For example, the planner and buyer for that item receive an e-mail alerting of the situation.


Updates applications, delivers reports, and takes corrective actions

For example, a requisition for that item is automatically created in the purchasing system.

BAM Is About Business

Vendors and IT often discuss BAM as a technology, the reality is that BAM is about "Business". The users of BAM are business people. BAM monitors business data and help make business decisions. BAM is about business. BAM can bring significant business value in the world of technical data, but its justification must be derived from business management improvements.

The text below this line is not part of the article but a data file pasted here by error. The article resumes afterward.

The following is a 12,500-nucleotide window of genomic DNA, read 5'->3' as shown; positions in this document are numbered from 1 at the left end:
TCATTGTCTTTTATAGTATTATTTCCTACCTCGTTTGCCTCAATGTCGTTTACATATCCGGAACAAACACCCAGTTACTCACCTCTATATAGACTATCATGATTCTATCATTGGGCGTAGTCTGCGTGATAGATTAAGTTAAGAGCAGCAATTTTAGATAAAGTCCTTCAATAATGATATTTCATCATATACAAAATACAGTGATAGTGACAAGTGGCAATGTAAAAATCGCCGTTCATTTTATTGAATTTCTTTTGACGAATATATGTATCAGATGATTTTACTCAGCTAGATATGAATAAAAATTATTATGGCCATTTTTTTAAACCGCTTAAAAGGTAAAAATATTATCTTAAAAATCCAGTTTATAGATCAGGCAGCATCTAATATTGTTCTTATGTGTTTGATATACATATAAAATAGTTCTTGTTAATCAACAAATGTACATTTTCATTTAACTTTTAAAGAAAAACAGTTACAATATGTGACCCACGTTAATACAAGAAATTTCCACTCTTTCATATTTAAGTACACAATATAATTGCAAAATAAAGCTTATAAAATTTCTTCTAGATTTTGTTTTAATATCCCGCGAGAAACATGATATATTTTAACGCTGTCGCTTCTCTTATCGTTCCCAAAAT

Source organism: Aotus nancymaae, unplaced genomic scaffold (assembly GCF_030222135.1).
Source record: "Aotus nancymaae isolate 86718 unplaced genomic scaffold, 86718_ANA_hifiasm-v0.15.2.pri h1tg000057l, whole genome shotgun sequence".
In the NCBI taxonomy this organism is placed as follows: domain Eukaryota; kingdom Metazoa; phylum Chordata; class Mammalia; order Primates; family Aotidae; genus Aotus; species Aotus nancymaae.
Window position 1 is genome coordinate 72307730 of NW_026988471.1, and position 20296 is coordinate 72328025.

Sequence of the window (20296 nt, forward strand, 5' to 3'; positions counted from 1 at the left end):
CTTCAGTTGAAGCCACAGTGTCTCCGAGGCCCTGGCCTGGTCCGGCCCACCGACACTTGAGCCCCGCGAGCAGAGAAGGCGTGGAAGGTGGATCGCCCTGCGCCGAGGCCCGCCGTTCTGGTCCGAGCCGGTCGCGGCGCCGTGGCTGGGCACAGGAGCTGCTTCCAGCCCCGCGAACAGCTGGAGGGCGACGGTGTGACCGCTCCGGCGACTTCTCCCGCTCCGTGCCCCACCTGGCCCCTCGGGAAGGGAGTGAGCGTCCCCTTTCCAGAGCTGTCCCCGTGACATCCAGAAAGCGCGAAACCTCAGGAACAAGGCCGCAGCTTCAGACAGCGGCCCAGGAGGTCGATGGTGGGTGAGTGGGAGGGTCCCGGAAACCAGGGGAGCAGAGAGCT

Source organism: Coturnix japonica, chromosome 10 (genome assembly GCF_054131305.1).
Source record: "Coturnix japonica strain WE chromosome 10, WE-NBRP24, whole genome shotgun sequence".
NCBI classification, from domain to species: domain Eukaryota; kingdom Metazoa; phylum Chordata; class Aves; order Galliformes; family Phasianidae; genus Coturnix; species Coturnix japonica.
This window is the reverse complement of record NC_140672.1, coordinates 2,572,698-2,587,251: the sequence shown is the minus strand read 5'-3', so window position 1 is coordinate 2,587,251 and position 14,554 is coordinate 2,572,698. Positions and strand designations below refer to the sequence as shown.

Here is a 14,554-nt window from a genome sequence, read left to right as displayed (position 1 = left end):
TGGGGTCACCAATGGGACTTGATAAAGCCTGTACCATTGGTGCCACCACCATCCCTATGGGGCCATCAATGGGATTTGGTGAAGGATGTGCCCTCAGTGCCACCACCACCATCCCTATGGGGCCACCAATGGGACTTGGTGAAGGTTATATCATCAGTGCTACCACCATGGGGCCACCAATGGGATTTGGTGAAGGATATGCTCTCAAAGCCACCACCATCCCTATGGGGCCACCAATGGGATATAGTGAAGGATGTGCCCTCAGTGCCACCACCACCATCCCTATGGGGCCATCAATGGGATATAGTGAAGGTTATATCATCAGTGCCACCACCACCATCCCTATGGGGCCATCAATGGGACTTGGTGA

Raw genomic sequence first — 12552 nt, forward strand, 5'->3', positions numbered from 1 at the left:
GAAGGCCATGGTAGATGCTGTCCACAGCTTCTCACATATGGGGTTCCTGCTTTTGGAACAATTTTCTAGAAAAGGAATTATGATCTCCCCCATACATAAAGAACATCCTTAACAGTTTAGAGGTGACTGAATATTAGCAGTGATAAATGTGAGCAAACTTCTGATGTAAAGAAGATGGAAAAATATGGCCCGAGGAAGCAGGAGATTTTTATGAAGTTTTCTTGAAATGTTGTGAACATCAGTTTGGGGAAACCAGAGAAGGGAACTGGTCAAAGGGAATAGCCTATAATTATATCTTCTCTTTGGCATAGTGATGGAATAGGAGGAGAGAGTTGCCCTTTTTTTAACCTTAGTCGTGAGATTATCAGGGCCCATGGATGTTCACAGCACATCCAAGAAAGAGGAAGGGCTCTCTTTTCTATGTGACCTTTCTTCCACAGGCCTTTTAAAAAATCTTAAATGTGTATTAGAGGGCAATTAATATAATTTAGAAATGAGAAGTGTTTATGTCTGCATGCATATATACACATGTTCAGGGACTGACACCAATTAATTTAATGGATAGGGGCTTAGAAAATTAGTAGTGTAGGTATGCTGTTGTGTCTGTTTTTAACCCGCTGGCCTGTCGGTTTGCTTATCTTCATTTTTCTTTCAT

BAM has turned into a marketing term and therefore the definition is far from standard. The most important claim for BAM is that it can fundamentally alter the way businesses understand and act to threats and opportunities.

For decades, systems have incorporated the concept of "exception reporting". In many ways, BAM is an updating and extension of exception reporting. With exception reporting, the definition of an exception was defined within an application or, later a reporting or business intelligence system. In most cases, the identification of the exception was done periodically, running a stock status report, and MRP, etc.